If you’ve watched all of the videos I’ve prescribed so far, you’ve just watched 50 minutes and 46 seconds of video. Maybe you did it all in one sitting, maybe you broke it up into manageable segments over the course of a day or more. It’s possible that not all of those videos kept your attention for the entire length, but I’m betting that most of them did (if not all of them). Why did you watch those videos? Not just “because I’m trying to learn how to make good videos.” Really ask yourself, “what kept me watching even though those videos were so long?” If you need to, pick one and go back and watch it again, trying to figure out how the presenter kept your attention.

Now, let’s run through a few of my subscriptions and talk about what I love about them.

When I link to a channel, I recommend you familiarize yourself with their top video (or a few of their top videos). To do this, click on the channel link I provide, then look for the “Videos” tab (next to the little house icon, below the channel name). When the Videos tab first loads their uploads are shown in reverse chronological order (newest videos first). Click on the drop down button that says “Date added (newest – oldest)” and select “Most popular” to view their videos from most to least popular. Then watch at least a few of their top few videos to see what they are like.

The great thing about viewing the most popular video on a channel is that you can see the video that resonated the most with their intended audience. It’s usually the video that initially earned them a strong following of subscribers (but not always).

Alright. I’m not going through these in any particular order (well, except alphabetical order because that’s how I’m viewing the list of my subscriptions).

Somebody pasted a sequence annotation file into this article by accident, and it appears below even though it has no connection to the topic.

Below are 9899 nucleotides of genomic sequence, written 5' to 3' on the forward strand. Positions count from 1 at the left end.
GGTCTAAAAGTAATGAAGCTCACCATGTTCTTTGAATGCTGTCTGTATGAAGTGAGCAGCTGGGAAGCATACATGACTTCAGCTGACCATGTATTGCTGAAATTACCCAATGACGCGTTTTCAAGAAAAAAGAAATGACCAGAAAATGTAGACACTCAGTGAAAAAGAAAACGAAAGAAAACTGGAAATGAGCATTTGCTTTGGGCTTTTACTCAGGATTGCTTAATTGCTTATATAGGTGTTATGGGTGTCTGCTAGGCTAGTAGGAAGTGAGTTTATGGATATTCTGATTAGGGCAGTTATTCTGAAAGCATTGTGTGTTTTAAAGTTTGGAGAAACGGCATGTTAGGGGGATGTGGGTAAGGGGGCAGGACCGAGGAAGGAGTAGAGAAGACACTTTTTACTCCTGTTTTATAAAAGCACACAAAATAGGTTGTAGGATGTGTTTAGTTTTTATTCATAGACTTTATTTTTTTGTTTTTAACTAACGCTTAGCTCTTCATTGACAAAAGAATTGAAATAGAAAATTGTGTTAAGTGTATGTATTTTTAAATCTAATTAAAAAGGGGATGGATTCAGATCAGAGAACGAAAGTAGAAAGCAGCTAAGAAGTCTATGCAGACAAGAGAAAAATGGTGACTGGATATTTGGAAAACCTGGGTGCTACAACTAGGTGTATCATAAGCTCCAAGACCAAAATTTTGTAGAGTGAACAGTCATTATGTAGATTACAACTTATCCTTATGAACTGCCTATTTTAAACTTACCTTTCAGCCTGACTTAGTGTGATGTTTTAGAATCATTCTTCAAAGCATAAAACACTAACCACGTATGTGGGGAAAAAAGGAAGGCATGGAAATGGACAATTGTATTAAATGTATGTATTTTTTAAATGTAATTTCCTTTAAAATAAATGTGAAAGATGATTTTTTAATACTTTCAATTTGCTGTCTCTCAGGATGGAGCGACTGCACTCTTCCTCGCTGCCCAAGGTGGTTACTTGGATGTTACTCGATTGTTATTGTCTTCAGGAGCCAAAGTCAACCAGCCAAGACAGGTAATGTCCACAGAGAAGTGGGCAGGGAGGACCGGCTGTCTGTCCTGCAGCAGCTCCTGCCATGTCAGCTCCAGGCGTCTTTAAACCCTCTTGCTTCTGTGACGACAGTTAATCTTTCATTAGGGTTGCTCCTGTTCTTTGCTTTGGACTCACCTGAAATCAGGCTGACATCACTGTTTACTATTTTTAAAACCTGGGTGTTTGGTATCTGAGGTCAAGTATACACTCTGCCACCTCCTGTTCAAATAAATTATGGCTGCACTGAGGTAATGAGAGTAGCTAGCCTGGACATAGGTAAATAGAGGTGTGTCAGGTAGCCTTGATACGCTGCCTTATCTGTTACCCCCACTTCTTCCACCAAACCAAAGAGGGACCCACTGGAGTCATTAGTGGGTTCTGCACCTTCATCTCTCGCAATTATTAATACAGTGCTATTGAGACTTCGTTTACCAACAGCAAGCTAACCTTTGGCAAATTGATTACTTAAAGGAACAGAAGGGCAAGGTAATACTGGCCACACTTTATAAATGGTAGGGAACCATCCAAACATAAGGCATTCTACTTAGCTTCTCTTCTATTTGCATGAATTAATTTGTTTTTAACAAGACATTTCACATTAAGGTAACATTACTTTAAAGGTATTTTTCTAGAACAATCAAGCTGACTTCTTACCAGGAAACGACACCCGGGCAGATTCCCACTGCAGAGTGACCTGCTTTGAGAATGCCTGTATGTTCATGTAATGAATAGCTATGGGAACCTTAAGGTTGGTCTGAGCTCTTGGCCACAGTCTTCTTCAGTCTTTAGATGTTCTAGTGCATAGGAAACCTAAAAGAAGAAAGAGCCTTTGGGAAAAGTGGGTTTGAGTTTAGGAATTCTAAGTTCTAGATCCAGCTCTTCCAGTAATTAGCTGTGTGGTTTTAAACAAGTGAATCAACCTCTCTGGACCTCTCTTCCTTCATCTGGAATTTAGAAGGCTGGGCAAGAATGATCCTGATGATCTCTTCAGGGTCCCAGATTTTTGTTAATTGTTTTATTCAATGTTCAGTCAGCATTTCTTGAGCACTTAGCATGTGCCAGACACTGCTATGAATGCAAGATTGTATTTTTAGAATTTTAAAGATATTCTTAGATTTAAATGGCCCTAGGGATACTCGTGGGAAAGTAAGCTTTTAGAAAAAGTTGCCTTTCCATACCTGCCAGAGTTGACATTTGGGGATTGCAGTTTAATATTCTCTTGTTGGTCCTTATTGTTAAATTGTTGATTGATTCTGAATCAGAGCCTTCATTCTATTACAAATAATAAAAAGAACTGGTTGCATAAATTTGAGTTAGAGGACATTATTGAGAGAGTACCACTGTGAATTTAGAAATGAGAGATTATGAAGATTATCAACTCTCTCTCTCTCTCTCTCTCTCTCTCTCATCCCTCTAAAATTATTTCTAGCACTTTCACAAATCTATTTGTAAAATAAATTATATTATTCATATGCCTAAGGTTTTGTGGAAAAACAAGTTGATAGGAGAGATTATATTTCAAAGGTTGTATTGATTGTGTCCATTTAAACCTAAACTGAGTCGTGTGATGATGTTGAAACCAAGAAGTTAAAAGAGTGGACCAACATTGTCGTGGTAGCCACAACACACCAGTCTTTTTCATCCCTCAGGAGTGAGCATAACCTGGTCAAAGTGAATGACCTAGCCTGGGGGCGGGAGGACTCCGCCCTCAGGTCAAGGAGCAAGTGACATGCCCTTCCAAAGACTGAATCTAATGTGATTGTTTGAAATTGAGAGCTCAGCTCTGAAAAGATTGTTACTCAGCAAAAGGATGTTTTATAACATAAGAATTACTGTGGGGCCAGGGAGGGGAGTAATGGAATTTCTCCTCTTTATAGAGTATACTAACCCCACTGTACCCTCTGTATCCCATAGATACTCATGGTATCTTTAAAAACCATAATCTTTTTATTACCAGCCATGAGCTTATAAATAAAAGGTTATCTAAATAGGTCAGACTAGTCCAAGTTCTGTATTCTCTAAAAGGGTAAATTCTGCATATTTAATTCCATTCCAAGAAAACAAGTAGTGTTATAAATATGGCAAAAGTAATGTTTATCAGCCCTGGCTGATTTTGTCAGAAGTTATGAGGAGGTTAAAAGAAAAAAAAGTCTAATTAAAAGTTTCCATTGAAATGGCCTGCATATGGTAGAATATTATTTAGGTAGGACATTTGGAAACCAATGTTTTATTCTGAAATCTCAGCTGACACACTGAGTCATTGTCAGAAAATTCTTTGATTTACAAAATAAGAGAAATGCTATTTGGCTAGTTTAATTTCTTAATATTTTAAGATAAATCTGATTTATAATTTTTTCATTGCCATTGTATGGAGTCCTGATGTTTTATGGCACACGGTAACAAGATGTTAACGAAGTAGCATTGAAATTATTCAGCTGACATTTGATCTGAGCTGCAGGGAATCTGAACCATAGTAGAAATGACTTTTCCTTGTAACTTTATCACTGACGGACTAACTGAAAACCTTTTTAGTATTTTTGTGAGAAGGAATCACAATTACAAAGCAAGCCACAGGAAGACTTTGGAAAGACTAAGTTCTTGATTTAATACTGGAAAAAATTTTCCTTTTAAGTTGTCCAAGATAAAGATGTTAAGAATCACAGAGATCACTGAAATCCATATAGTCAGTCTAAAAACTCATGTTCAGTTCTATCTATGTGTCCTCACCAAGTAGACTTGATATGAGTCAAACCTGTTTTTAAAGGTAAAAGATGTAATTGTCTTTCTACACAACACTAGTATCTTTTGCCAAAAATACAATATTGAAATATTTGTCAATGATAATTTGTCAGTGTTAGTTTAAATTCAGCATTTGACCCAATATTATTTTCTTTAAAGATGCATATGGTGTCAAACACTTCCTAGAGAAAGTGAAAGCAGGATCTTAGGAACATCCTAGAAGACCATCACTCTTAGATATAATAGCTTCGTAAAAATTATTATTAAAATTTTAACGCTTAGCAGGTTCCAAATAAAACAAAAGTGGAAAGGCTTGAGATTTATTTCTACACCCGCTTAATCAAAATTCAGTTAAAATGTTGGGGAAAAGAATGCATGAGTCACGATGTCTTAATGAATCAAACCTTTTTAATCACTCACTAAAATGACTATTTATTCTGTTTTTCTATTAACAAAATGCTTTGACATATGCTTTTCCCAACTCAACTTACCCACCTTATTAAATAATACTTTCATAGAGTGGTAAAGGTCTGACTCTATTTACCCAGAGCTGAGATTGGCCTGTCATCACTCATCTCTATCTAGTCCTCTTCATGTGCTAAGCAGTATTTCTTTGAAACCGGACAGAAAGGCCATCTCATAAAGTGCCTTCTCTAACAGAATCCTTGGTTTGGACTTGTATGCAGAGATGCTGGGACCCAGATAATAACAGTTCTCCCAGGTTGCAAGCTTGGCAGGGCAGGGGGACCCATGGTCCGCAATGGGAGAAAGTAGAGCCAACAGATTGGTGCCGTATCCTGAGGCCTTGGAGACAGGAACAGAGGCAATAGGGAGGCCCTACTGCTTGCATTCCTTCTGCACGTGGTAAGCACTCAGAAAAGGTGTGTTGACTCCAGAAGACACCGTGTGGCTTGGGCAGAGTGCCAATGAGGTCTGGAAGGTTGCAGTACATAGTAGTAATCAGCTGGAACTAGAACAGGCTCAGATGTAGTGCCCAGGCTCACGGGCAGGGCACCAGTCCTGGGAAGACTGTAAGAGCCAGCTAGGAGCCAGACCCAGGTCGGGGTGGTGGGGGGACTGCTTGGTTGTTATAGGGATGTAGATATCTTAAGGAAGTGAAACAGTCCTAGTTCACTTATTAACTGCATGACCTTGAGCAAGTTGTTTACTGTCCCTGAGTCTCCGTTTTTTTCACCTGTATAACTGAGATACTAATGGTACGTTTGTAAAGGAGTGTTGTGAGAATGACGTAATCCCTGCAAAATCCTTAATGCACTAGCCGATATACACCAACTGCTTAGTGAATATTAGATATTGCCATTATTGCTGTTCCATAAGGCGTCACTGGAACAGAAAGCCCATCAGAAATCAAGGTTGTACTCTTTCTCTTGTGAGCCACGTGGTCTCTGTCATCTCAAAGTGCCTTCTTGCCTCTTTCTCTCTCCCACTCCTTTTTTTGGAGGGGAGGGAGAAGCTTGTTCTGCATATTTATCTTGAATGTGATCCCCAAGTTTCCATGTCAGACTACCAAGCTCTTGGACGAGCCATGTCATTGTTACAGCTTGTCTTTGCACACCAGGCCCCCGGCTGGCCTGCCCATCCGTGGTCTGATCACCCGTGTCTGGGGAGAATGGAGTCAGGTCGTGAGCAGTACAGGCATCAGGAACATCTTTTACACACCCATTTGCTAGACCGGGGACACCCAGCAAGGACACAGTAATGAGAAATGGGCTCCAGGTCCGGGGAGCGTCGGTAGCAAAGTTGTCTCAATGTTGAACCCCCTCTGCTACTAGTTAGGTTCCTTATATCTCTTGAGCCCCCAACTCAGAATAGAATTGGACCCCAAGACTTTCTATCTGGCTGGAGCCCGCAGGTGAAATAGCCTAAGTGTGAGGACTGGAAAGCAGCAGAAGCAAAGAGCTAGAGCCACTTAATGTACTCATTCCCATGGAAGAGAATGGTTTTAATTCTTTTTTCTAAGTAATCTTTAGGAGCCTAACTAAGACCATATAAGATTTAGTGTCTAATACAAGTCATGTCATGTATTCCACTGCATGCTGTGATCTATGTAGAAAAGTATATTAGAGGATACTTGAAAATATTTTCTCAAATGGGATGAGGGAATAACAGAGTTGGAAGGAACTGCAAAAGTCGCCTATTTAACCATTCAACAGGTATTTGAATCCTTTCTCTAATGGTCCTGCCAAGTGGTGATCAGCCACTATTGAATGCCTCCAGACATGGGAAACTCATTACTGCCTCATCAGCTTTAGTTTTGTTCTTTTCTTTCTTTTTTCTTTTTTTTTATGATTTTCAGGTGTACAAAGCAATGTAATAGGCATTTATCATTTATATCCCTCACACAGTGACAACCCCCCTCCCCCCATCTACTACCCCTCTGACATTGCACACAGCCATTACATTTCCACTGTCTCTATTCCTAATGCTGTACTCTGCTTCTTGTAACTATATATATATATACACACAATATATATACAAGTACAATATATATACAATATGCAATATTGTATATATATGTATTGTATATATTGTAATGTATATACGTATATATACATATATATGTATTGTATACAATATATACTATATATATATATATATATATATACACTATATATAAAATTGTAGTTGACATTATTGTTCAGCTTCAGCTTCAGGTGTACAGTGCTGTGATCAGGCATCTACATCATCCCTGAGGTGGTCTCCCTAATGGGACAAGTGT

The first channel I’ll introduce you to feels more like a television show, and perhaps that’s why I’m subscribed. As far as I know, these videos do not air on cable. They are just a YouTube thing, but they have exceptional production value and a pretty nice budget behind them, which leads me to believe that they are professionally produced by a crew that also does television shows.

They do a variety of things on the channel, but the videos I like most are part of a series called “Man at Arms” where a professional blacksmith creates video game character weapons. That particular feature got my subscription, but since then I have enjoyed a few of their other videos as well, videos that I wouldn’t have seen if I hadn’t subscribed. That’s the power of gaining subscribers.

  • Check out this channel: AWE me

This next channel isn’t something that I would have initially thought I’d ever subscribe to (DON’T JUDGE ME). I initially happened upon the channel when I was watching a lot of videos of different accents (I like accents, OK?). The video that got me interested was part of a larger playlist that someone else had put together to showcase accents from around the world. To this day, the video of hers that I saw is still her most popular video (and it’s over two years old).